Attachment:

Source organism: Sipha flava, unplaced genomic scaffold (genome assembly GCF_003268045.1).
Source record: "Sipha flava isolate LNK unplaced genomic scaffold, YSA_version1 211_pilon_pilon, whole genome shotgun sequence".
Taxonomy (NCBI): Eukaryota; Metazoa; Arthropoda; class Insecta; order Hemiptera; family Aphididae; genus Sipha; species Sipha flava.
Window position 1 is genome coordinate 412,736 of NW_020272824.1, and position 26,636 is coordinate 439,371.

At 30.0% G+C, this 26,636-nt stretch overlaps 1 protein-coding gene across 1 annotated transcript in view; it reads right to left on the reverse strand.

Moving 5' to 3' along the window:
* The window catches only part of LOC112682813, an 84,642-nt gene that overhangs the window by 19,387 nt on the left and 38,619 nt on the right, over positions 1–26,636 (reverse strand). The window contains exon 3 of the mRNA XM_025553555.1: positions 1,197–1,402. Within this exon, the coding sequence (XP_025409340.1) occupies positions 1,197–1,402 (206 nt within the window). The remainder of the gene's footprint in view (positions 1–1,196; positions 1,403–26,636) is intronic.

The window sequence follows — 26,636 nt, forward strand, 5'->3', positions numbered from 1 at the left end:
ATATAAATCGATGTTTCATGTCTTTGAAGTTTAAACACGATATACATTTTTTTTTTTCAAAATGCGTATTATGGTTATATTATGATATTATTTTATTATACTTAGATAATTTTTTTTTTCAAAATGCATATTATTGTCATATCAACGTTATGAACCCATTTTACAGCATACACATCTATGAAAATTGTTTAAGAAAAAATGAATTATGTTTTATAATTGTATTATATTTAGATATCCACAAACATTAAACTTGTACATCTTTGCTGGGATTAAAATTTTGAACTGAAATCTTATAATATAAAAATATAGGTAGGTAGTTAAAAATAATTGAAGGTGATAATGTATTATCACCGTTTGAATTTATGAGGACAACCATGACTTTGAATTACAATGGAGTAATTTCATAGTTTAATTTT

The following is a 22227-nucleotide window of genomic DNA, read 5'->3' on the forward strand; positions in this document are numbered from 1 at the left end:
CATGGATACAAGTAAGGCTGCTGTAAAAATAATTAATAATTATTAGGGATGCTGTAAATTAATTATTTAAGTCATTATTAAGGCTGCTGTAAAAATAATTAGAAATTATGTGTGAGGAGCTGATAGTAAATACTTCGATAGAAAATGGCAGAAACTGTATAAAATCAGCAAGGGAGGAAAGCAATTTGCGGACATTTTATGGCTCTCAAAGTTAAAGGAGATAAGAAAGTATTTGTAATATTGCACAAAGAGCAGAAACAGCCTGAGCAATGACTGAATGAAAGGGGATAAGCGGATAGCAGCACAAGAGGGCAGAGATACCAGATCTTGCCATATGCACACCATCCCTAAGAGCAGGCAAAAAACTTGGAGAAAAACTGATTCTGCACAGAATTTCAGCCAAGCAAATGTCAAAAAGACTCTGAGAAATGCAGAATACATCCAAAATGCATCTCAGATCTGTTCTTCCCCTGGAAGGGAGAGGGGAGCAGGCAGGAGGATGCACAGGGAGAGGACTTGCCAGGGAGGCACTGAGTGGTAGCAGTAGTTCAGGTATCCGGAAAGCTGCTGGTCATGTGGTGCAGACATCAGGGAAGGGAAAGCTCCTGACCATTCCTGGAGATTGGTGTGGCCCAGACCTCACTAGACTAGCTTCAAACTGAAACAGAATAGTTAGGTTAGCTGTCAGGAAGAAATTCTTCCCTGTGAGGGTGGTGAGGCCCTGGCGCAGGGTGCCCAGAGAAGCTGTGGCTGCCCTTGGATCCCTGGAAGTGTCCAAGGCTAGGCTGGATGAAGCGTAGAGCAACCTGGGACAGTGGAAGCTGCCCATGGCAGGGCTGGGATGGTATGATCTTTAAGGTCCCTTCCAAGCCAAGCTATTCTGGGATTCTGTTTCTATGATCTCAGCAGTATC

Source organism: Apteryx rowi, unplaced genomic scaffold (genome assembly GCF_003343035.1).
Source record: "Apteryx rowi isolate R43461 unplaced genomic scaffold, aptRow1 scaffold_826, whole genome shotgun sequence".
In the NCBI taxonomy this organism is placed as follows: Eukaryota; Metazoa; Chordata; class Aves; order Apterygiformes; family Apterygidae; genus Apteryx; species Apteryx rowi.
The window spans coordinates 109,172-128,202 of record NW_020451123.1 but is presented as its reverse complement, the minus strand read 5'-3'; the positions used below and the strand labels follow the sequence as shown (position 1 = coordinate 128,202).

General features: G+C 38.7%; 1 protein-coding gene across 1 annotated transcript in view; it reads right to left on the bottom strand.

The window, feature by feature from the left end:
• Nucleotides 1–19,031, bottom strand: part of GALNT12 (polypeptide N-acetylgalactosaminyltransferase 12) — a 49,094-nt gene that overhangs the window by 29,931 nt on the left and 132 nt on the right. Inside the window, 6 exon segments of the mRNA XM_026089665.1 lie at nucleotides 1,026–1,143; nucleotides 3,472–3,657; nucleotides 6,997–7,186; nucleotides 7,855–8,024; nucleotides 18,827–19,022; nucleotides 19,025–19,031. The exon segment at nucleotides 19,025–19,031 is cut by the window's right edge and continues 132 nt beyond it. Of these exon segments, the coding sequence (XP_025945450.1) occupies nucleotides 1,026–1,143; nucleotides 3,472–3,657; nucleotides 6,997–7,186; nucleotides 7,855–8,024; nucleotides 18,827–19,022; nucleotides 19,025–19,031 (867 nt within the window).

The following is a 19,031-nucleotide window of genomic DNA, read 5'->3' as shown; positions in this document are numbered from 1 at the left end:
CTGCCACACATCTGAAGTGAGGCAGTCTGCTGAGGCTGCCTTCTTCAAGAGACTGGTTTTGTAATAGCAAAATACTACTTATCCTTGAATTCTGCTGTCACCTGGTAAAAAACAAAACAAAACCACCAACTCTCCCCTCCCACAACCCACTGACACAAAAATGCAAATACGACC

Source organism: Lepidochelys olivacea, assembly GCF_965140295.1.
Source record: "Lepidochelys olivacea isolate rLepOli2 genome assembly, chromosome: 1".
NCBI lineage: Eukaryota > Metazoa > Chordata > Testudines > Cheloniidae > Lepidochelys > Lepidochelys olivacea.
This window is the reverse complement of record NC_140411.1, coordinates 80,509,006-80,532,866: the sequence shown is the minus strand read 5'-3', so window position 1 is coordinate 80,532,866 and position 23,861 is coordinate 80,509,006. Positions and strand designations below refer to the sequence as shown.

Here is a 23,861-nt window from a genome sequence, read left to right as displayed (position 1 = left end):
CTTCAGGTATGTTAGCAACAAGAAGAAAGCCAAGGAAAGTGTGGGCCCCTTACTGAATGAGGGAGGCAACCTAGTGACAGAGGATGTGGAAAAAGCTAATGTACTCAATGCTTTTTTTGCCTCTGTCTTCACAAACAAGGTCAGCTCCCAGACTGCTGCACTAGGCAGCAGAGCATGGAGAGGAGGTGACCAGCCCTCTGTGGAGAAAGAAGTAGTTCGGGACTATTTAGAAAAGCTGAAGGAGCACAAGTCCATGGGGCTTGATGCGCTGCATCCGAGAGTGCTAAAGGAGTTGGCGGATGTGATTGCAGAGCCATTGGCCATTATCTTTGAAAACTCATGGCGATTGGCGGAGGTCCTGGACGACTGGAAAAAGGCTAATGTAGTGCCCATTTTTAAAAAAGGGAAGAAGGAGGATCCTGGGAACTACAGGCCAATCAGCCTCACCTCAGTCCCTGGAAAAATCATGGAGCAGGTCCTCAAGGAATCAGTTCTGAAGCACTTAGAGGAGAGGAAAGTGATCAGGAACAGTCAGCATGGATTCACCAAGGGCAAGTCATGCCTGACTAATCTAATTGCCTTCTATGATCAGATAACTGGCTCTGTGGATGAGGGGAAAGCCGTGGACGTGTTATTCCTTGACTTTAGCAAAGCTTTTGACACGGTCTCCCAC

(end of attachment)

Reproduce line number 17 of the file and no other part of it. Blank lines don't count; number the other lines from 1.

The window, feature by feature from the left end: